Rye bread consumption in early life and reduced risk of advanced prostate cancer
Cancer Causes and Control, 05/01/2012
Torfadottir JE et al. – The results suggest that rye bread consumption in adolescence may be associated with reduced risk of prostate cancer (PCa), particularly advanced disease.
From 2002 to 2006, 2,268 men, aged 67–96years, reported their dietary habits in the AGES-Reykjavik cohort study.
Dietary habits were assessed for early life, midlife, and current life using a validated food frequency questionnaire.
Through linkage to cancer and mortality registers, the authors retrieved information on PCa diagnosis and mortality through 2009.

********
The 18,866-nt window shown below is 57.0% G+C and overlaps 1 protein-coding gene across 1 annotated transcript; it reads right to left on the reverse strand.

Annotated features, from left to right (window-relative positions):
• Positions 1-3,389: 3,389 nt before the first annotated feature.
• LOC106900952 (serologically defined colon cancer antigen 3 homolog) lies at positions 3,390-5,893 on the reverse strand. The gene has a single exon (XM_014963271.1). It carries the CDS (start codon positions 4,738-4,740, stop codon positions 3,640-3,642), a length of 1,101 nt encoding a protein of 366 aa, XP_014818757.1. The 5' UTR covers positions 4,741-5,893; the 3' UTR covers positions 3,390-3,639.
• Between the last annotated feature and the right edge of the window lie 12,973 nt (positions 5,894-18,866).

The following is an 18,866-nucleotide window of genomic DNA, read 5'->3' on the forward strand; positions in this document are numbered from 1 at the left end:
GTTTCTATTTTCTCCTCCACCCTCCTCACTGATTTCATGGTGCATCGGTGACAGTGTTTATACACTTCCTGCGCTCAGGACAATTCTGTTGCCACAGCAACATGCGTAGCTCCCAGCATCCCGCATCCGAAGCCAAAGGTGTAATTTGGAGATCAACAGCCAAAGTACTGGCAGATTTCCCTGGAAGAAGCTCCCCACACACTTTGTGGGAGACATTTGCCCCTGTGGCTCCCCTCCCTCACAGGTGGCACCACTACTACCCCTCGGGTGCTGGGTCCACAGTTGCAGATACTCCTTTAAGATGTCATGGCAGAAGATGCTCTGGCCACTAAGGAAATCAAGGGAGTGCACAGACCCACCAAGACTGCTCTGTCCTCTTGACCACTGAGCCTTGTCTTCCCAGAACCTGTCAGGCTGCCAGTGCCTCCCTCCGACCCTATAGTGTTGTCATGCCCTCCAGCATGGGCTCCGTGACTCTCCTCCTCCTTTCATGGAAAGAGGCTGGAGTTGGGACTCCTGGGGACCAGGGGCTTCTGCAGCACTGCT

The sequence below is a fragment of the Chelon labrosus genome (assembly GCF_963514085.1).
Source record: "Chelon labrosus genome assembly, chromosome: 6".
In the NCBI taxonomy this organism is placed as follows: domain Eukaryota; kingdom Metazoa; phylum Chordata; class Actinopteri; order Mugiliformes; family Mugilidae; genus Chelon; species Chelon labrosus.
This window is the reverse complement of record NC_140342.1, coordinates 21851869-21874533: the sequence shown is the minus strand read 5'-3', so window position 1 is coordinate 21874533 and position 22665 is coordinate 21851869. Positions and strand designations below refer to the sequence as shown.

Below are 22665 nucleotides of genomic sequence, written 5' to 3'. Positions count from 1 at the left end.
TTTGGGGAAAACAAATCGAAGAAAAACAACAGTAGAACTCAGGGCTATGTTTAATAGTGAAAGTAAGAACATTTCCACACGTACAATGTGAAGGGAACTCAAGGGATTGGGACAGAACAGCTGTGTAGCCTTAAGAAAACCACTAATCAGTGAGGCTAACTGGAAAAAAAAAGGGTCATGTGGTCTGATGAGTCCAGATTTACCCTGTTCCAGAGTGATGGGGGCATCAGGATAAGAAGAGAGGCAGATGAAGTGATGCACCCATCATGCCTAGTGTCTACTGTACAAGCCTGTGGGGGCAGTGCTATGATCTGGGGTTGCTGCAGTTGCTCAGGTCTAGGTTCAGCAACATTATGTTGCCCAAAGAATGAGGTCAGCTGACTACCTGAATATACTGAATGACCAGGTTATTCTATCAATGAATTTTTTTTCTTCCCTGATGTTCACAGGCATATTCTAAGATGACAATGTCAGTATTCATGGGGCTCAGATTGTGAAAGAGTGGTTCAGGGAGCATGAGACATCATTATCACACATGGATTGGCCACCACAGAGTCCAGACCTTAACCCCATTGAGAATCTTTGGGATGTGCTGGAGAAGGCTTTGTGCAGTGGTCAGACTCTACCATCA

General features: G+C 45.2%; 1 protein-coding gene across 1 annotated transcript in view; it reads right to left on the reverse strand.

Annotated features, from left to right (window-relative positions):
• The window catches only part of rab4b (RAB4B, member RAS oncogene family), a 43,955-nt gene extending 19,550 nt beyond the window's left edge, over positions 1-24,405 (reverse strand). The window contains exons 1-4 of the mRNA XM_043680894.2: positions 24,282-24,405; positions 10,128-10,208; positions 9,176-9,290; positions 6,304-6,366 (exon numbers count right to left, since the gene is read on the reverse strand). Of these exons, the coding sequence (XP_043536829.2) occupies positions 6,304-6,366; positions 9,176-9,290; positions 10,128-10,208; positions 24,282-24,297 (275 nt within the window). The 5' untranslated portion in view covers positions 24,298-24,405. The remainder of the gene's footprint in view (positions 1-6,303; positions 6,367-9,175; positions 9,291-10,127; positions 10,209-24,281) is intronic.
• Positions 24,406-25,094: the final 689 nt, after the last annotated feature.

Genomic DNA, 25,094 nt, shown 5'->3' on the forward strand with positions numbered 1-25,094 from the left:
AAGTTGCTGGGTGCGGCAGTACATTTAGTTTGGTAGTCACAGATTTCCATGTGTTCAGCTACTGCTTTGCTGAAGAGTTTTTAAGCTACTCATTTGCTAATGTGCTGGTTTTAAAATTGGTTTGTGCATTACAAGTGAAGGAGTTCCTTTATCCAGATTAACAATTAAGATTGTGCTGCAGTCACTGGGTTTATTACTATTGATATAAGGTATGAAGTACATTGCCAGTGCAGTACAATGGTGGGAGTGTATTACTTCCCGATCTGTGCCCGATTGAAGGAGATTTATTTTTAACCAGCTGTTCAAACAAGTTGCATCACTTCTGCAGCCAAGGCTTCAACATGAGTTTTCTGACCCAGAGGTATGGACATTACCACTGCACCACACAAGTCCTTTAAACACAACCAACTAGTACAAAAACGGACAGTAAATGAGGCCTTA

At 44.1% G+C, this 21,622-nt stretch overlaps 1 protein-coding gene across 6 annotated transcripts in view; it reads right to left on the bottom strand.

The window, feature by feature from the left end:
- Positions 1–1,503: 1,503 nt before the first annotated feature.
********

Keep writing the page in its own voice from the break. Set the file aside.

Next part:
They used regression models to estimate odds ratios (ORs) and hazard ratios (HRs) for PCa according to whole-grain consumption, adjusted for possible confounding factors including fish, fish liver oil, meat, and milk intake.
Of the 2,268 men, 347 had or were diagnosed with PCa during follow-up, 63 with advanced disease (stage 3+ or died of PCa).
Daily rye bread consumption in adolescence (vs. less than daily) was associated with a decreased risk of PCa diagnosis (OR=0.76, 95 % confidence interval (CI): 0.59–0.98) and of advanced PCa (OR=0.47, 95 % CI: 0.27–0.84).
High intake of oatmeal in adolescence (≥5 vs. ≥4 times/week) was not significantly associated with risk of PCa diagnosis (OR=0.99, 95 % CI: 0.77–1.27) nor advanced PCa (OR=0.67, 95 % CI: 0.37–1.20).
Midlife and late life consumption of rye bread, oatmeal, or whole-wheat bread was not associated with PCa risk.
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